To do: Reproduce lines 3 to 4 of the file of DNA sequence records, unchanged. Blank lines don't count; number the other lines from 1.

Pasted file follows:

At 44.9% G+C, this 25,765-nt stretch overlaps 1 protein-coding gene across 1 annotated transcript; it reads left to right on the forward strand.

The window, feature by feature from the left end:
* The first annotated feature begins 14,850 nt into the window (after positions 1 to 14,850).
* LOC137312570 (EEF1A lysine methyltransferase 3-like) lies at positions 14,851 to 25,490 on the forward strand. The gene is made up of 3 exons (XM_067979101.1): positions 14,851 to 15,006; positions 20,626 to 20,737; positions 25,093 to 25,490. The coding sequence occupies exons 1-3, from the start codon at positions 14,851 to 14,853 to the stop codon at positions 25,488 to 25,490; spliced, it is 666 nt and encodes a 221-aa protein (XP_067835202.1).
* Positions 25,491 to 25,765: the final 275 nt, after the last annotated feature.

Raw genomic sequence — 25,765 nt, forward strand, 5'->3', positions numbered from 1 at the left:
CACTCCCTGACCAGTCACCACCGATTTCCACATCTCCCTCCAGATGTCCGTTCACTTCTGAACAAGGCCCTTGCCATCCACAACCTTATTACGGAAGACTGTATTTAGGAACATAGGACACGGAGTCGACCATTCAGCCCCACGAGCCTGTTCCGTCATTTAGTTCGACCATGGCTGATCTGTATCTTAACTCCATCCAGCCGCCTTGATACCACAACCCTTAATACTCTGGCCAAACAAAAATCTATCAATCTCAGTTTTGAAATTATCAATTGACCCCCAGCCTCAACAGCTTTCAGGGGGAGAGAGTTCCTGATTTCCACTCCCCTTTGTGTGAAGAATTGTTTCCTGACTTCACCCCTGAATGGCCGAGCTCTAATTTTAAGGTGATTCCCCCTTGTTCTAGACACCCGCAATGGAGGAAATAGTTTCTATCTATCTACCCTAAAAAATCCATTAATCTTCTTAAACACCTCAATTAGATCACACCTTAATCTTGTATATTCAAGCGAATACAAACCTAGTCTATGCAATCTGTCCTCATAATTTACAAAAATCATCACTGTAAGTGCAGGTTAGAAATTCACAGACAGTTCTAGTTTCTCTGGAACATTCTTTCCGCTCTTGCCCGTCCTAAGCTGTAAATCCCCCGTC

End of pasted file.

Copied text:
* The first annotated feature begins 14,850 nt into the window (after positions 1 to 14,850).
* LOC137312570 (EEF1A lysine methyltransferase 3-like) lies at positions 14,851 to 25,490 on the forward strand. The gene is made up of 3 exons (XM_067979101.1): positions 14,851 to 15,006; positions 20,626 to 20,737; positions 25,093 to 25,490. The coding sequence occupies exons 1-3, from the start codon at positions 14,851 to 14,853 to the stop codon at positions 25,488 to 25,490; spliced, it is 666 nt and encodes a 221-aa protein (XP_067835202.1).